LASP Science Seminars
The Roots of Anomalous Radar Observations of Ocean Worlds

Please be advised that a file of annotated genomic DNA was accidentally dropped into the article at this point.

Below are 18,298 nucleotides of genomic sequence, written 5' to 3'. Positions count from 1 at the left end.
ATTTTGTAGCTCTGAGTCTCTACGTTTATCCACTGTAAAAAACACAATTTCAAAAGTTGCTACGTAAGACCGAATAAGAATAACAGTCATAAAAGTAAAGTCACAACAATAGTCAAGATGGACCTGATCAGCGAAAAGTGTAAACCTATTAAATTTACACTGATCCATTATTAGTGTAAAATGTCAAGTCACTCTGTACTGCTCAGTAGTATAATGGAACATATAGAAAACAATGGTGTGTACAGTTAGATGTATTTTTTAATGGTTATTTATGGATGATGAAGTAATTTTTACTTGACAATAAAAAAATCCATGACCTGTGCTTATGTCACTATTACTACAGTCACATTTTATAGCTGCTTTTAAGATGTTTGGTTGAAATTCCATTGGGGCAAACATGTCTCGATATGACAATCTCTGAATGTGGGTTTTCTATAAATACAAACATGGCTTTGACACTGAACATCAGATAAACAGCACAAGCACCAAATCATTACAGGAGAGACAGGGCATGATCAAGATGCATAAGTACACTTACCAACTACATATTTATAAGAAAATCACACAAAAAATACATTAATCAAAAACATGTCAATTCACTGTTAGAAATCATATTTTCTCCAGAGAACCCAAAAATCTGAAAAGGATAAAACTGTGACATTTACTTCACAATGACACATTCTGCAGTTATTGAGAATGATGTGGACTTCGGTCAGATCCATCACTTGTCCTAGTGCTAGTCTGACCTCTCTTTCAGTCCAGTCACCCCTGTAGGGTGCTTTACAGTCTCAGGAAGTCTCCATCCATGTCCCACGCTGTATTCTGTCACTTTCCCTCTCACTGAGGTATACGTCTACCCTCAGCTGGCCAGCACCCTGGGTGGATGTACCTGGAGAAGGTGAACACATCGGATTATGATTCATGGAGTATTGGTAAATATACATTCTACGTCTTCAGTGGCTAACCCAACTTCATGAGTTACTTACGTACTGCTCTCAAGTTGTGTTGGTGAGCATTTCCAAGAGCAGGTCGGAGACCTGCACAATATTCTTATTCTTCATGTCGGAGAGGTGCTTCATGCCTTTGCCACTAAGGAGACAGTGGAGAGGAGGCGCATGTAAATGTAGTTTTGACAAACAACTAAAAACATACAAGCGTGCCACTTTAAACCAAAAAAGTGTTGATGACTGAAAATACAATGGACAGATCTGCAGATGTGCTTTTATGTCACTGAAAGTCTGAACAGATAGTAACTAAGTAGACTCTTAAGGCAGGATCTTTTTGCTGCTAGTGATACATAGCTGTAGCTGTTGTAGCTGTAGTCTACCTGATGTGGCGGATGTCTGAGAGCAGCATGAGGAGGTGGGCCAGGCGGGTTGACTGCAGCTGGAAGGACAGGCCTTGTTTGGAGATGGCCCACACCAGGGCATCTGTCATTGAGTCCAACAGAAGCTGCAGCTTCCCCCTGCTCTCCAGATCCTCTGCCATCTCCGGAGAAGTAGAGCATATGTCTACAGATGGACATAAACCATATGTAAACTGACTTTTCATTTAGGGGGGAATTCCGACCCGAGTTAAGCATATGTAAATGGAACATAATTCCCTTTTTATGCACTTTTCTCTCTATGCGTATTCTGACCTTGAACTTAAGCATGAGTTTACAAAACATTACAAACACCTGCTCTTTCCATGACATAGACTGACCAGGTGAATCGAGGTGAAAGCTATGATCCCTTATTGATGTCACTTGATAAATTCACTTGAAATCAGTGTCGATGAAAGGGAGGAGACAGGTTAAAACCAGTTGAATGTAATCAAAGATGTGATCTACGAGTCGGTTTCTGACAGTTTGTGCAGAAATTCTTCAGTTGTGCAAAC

Radar properties of icy satellites of Jupiter and Saturn are extraordinary, many differ by more than an order of magnitude from those of rocky planets. We demonstrate that two icy-satellite radar properties are correlated and together they vary along a spectrum. Thus, those properties are better described as ranging within a distribution that includes very high extremes, than as an anomalous group. All six previously published models to explain the extraordinary icy-satellite radar properties fail to satisfactorily fit this new constraint. However, one model, with a modest adaptation, successfully fits the observed spectrum. Anomalously specular radar reflections (ASRR), different from the extraordinary radar properties of other icy satellites, were observed from Saturn’s moon Titan with the Arecibo Observatory (AO) and Green Bank Telescope (GBT) and interpreted as evidence for liquid surfaces. The Cassini spacecraft discovered lakes/seas on Titan, however, it did not observe lakes/seas at the AO/GBT ASRR locations. We show that the ASRR originate from one terrain unit, likely paleolakes/paleoseas.